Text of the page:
Patients using one of several types of implantable radio frequency-enabled pacemakers manufactured by St. Jude Medical will have to visit their healthcare provider to receive a firmware update that fixes several cybersecurity issues.
The reason why the update can’t be pushed over-the-air through their Merlin@home Transmitter unit is the fact that the update could, in a very small number of cases, lead to a complete loss of the pacemaker’s functionality, the loss of currently programmed device settings, or a reloading of a previous firmware version.
The affected pacemaker and CRT-P devices are those sold by Abbott Laboratories (formerly St. Jude Medical) under the following names: Accent, Anthem, Accent MRI, Accent ST, Assurity, and Allure.
All in all, in the US, some 465,000 devices require the update. It is unknown how many devices have been implanted in patients outside the US.
“The FDA has reviewed information concerning potential cybersecurity vulnerabilities associated with St. Jude Medical’s RF-enabled implantable cardiac pacemakers and has confirmed that these vulnerabilities, if exploited, could allow an unauthorized user (i.e. someone other than the patient’s physician) to access a patient’s device using commercially available equipment,” the US Food and Drug Administration noted.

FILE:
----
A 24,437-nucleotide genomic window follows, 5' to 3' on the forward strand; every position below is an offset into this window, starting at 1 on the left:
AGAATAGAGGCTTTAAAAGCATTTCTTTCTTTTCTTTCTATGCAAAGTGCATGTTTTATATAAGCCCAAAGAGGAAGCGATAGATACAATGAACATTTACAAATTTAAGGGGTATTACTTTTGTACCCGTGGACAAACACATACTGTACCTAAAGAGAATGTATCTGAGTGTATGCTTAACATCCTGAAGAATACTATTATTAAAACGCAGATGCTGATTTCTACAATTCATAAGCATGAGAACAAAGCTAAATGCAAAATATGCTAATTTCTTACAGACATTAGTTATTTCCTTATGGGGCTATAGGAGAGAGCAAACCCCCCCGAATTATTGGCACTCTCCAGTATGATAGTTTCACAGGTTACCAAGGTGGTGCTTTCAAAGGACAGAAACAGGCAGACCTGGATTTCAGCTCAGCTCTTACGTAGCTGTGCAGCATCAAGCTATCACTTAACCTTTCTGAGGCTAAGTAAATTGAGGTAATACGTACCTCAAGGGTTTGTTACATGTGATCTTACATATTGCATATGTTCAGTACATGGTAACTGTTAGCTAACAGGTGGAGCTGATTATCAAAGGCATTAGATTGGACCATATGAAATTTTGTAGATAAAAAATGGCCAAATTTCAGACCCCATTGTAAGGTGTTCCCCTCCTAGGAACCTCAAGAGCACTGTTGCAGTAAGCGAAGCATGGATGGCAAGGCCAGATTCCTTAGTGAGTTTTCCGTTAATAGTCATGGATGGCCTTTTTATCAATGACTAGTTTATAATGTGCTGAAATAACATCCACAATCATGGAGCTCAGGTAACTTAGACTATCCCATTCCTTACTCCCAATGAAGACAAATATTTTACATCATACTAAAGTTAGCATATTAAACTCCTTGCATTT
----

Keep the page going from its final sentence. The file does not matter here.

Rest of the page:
“This access could be used to modify programming commands to the implanted pacemaker, which could result in patient harm from rapid battery depletion or administration of inappropriate pacing. After installing this update, any device attempting to communicate with the implanted pacemaker must provide authorization to do so.”
The Merlin Programmer (operated by healthcare workers) and Merlin@home Transmitter (patients’ home monitor) will provide such authorization.
In addition to this, for some devices (Accent and Anthem), the updated pacemaker firmware will also prevent unencrypted transmission of patient information.
Update instructions for physicians
Abbot Laboratories has provided instructions to physicians on how the update should be performed, noting that the new device firmware will be loaded in the Merlin Programmer along with new programmer software, and that the download of the update to the pacemakers will take approximately three minutes.
“There have been no reports of unauthorized access to any patient’s implanted device, and according to an advisory issued by the US Department of Homeland Security, compromising the security of these devices would require a highly complex set of circumstances,” the company made sure to note.
This is not the first time that Abbot/St. Jude Medical had to push out security updates for their pacemakers. In January, a security patch was provided, but patients didn’t have to come in for it to be implemented. Instead, they could do it via their Merlin@home Transmitter units.